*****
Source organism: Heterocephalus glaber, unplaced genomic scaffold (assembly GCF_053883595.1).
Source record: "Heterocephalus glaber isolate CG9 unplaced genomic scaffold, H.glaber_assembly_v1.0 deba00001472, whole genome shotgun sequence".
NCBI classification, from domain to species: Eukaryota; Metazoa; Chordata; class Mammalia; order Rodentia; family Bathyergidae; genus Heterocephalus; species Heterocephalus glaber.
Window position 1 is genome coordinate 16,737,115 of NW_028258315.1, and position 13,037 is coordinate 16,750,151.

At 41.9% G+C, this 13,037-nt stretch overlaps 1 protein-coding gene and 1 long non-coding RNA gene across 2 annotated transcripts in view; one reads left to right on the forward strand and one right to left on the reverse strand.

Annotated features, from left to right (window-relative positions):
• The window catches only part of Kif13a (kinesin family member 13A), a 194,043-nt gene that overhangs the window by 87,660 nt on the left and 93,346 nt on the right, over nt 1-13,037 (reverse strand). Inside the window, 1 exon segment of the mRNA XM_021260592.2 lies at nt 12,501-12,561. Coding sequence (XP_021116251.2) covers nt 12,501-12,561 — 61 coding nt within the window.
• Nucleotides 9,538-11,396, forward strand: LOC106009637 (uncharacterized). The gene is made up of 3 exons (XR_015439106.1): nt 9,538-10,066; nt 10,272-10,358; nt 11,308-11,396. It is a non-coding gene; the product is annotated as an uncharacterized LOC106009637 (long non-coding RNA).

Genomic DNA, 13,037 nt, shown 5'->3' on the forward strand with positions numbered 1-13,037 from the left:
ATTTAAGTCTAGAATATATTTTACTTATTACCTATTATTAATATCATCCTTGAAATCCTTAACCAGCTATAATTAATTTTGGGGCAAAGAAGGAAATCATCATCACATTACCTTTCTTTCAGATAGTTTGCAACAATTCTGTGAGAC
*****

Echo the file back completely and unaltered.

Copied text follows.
Source organism: Heterocephalus glaber, unplaced genomic scaffold (assembly GCF_053883595.1).
Source record: "Heterocephalus glaber isolate CG9 unplaced genomic scaffold, H.glaber_assembly_v1.0 deba00001472, whole genome shotgun sequence".
NCBI classification, from domain to species: Eukaryota; Metazoa; Chordata; class Mammalia; order Rodentia; family Bathyergidae; genus Heterocephalus; species Heterocephalus glaber.
Window position 1 is genome coordinate 16,737,115 of NW_028258315.1, and position 13,037 is coordinate 16,750,151.

At 41.9% G+C, this 13,037-nt stretch overlaps 1 protein-coding gene and 1 long non-coding RNA gene across 2 annotated transcripts in view; one reads left to right on the forward strand and one right to left on the reverse strand.

Annotated features, from left to right (window-relative positions):
• The window catches only part of Kif13a (kinesin family member 13A), a 194,043-nt gene that overhangs the window by 87,660 nt on the left and 93,346 nt on the right, over nt 1-13,037 (reverse strand). Inside the window, 1 exon segment of the mRNA XM_021260592.2 lies at nt 12,501-12,561. Coding sequence (XP_021116251.2) covers nt 12,501-12,561 — 61 coding nt within the window.
• Nucleotides 9,538-11,396, forward strand: LOC106009637 (uncharacterized). The gene is made up of 3 exons (XR_015439106.1): nt 9,538-10,066; nt 10,272-10,358; nt 11,308-11,396. It is a non-coding gene; the product is annotated as an uncharacterized LOC106009637 (long non-coding RNA).

Genomic DNA, 13,037 nt, shown 5'->3' on the forward strand with positions numbered 1-13,037 from the left:
ATTTAAGTCTAGAATATATTTTACTTATTACCTATTATTAATATCATCCTTGAAATCCTTAACCAGCTATAATTAATTTTGGGGCAAAGAAGGAAATCATCATCACATTACCTTTCTTTCAGATAGTTTGCAACAATTCTGTGAGAC